The Army is gaining important insights from troops as it looks for the most effective ways to control robotic combat vehicles and other unmanned platforms, according to officials.
These technologies and concepts will be critical as the service fleshes out its plans for what it calls “human-machine integrated formations.” The Army wants to have robots, not soldiers, “make first contact with the enemy,” Army Secretary Christine Wormuth said Monday at the annual AUSA conference.
Officials expect uncrewed systems to increase situational awareness, lethality and tactical options for Army formations in support of multi-domain operations. For example, robotic combat vehicles (RCVs) could serve as scouts or escorts for manned fighting vehicles. The plan for the first generation of RCVs is for operators to remotely control them or task them to operate semi-autonomously.
Commonality is a key theme of Army’s vision for unmanned systems, according to officials.
“That’s in the sense of ideally common platforms but different payloads to make it easier to employ — and a common network so we’re able to operate this seamlessly across the network — as well as common controllers. [That’s] something we’re working hard down in our maneuver capability development integration directorate. You don’t need soldiers walking around with nine different controllers to control robotic capability out there,” Maj. Gen. Curtis Buzzard, commanding general of the Army Maneuver Center of Excellence and Fort Moore, said during a panel Monday at the AUSA conference.
The service aims to field light variants of robotic combat vehicles by fiscal 2028, and it’s been experimenting with related technologies and surrogate systems for several years.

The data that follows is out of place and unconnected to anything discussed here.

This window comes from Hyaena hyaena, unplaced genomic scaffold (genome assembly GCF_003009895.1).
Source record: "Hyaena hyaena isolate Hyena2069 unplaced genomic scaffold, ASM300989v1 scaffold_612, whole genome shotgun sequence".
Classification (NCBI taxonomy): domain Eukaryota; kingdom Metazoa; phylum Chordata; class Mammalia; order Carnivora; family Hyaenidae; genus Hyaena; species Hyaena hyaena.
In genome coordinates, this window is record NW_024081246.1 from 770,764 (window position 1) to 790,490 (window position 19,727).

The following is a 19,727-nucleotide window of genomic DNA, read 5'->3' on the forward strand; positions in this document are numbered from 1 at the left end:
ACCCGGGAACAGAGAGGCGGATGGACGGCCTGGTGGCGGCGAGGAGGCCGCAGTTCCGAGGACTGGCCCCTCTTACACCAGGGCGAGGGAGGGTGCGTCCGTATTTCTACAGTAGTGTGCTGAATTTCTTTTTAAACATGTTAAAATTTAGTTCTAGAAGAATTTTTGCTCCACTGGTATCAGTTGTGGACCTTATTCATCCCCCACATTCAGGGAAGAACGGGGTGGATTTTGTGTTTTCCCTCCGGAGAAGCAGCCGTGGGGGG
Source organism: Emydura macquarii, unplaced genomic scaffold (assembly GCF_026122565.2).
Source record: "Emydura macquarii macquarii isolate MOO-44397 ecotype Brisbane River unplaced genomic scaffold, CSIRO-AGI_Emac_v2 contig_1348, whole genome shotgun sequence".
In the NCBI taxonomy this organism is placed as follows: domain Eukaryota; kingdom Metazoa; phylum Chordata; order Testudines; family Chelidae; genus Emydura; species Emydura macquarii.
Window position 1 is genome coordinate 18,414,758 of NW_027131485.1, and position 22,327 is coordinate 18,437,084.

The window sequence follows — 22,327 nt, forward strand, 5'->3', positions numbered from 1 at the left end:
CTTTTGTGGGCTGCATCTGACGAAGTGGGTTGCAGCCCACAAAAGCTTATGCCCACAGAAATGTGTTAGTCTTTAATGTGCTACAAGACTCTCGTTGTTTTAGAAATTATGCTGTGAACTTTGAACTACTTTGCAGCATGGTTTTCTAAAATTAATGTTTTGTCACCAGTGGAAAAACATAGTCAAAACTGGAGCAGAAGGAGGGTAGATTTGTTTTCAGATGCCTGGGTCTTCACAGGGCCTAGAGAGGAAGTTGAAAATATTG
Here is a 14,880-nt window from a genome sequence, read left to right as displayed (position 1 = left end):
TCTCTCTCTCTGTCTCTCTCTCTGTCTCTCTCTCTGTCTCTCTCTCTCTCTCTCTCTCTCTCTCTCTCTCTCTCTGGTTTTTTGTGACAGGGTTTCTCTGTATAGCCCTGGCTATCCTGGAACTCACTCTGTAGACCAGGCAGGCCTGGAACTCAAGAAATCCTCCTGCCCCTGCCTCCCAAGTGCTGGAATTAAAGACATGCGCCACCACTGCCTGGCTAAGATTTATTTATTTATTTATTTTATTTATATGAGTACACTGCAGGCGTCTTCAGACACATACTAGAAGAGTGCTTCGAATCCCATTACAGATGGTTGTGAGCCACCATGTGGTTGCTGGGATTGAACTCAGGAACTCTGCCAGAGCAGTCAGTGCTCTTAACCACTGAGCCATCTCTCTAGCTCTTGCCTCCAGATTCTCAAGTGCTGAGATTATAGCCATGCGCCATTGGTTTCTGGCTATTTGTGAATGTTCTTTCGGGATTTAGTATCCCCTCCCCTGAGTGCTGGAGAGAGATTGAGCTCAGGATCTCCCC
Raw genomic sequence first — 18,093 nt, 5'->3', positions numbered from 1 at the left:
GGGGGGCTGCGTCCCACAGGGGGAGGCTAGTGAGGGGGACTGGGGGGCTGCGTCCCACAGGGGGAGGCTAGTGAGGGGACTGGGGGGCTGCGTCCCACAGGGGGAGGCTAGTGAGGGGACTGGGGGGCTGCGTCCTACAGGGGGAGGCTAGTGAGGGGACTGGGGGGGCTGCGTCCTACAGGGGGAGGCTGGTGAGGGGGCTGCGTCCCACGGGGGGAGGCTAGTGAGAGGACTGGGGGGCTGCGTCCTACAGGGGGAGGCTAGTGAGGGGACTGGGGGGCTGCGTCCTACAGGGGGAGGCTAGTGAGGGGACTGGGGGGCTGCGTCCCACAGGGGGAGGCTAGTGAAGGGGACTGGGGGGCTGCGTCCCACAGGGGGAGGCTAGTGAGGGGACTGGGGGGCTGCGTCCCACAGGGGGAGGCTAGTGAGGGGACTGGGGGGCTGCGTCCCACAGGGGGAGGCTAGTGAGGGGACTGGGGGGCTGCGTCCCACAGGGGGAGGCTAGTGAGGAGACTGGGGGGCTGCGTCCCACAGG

“With the robotic combat vehicle experiments, we’ve tried a number of different controllers and got really great feedback,” Brig. Gen. Geoffrey Norman, director of the next-generation combat vehicles cross-functional team at Army Futures Command, told DefenseScoop at the conference.
“Some of the feedback that was a little surprising as it related to having really elegant Formula One style controllers that were actually less popular than just a simple laptop-keyboard-mouse setup that the gamers might be more familiar with. So we’re gaining insights on those controller demands. But the key thing is that regardless of what the physical construct is, that the software that’s running behind them is common and that the interface allows the soldier to go from one platform to the other to another without having to learn a new software system. There’s an interface that’s common across them,” he added.
Some of the feedback from troops is they want “simple things,” noted Michael Cadieux, director of the Ground Vehicle Systems Center at Army Combat Capabilities Development Command.
A key consideration as the Army looks for the right controller technology is the ratio of humans to machines on the battlefield.